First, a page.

Female Genital Mutilation has been inflicted on 200 Million women worldwide while they were little girls1. Those who suffered FGM decades ago are still carrying permanent wounds that are physical, psychological and cultural. The word ‘mutilation’ tells the story of what is happening to little girls’ genitalia, an effect that permanently and tragically affects daily function such as urinating and sitting, intimate relationships and childbirth. The mutilating event itself has high risk of infection and other medical complications, but there is ongoing medical trauma associated with the wound. It may seem difficult to understand the desire to mutilate half of society:
The reasons behind FGM vary from culture to culture but always revolve around either initiation into womanhood, as part of a religious belief, as a form of aesthetic appeal and even as a means of suppressing sexual desires.1
This is not an overseas problem only, with estimates of 100,000 girls and women surviving FGM resident in Australia and the Royal Women’s Hospital, Melbourne reports seeing between 600 and 700 cases of FGM annually.1
FGM is a cultural practice that involves men and women. Mothers who endured FGM and fathers frequently desire the mutilation of genitals for their daughters, not out of cruelty, but because of belief in the practice. In a study1 of 67 sub-Saharan men, aged between 16 and 30 years old and living in Australia, 40% wanted a partner to undergo FGM before marriage. Tellingly, 20 men (30%) were not aware of any medical complications of FGM, even though the frequency and longevity of medical complications is pronounced, especially during sexual intercourse and childbirth.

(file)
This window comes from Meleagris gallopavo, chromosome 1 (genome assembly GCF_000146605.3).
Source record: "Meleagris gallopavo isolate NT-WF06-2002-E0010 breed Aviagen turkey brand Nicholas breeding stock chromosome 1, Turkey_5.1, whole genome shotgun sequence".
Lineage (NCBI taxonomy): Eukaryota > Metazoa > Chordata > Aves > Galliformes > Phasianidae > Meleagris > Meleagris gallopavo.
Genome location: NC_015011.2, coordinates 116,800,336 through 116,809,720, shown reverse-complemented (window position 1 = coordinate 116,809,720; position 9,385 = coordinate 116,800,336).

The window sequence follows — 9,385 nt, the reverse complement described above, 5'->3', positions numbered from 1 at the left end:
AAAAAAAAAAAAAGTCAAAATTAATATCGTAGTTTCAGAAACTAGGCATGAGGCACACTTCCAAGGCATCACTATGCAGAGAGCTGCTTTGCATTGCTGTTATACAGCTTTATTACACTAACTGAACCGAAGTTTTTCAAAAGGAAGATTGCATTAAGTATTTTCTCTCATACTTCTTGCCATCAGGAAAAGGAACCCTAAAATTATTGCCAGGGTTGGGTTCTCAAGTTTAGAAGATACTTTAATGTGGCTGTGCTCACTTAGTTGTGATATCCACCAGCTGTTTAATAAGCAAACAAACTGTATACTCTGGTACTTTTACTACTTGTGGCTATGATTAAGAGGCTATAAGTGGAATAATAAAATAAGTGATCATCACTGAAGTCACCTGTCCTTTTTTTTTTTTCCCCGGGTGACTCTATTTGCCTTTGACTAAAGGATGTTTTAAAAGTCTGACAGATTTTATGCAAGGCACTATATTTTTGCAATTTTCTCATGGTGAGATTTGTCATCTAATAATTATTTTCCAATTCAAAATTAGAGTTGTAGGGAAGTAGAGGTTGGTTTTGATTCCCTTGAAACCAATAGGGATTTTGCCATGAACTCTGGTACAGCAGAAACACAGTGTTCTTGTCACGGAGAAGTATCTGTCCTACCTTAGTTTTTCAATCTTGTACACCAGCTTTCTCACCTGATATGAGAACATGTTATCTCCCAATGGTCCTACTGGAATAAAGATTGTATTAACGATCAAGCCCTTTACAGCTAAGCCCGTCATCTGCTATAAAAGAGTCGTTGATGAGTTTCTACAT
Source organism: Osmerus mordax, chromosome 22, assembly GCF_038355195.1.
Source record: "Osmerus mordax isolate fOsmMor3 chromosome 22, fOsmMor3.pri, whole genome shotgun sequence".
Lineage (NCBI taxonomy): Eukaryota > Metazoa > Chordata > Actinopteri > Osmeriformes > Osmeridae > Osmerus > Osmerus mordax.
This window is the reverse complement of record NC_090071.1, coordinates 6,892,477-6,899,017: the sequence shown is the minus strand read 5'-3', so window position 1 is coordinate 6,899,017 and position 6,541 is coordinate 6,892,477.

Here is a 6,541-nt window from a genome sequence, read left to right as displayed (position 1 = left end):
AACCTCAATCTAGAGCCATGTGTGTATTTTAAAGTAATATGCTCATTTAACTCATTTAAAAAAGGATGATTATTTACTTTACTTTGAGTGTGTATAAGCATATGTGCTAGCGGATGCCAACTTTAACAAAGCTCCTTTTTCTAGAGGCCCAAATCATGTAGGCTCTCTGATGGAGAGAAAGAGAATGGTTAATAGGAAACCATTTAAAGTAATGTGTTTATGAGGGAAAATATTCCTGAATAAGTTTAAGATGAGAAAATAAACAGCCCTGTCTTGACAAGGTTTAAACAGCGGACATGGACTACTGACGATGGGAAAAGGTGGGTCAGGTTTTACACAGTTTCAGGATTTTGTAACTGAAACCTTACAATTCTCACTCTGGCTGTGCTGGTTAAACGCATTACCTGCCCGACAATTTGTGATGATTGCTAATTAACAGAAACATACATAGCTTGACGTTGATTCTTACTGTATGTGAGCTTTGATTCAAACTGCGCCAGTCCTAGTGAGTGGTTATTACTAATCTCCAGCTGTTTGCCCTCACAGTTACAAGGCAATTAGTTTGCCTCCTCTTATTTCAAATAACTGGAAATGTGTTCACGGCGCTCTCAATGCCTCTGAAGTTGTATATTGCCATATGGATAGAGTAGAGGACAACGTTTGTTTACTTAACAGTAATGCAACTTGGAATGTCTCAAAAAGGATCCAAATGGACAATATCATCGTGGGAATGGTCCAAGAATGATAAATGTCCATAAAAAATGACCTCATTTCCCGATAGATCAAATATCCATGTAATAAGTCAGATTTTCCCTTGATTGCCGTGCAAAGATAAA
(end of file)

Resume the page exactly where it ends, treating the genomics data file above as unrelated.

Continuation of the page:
FGM is a violation of human rights because it is inflicted on the bodies of little girls against their will. FGM is a violation of human rights because it leaves women with wounds and trauma for their lifetime.
It is not that the concept of human rights is a modern concept and that FGM predates it. Cyrus, the ruler of the Persian empire is well known for treating different cultures with respect and for recording 2500 years ago the first known statement on human rights on the Cyrus Cylinder. The practice of mutilation is a violation against all of humanity and has been so for a long time.
Fortunately, the study mentioned above found that educational interventions with men are effective for increasing the awareness of the negative health impacts of FGM and reducing the stated desire to marry women who are mutilated.1
Moreover, education in general may affect attitudes to FGM . The study found that while 52% of high school and TAFE students wanted their partner to undergo FGM before marriage, only 14% of university students wanted the same. Similarly, while 30 % of high school and TAFE students agreed that FGM should be allowed in Australia, only 10% of university students thought the same.1
Desert Flower South Australia seeks to provide medical and psychological support for women who had to endure a lifetime of living with mutilation. https://psychmed.com.au/
Together, we all have a role at stopping the practice through education, expectations and conversations that do not tolerate the mutilation of humanity.
1Shahid, U., & Rane, A. (2017). African, male attitudes on female genital mutilation: an Australian survey. Journal of Obstetrics and Gynaecology, 37(8), 1053-1058.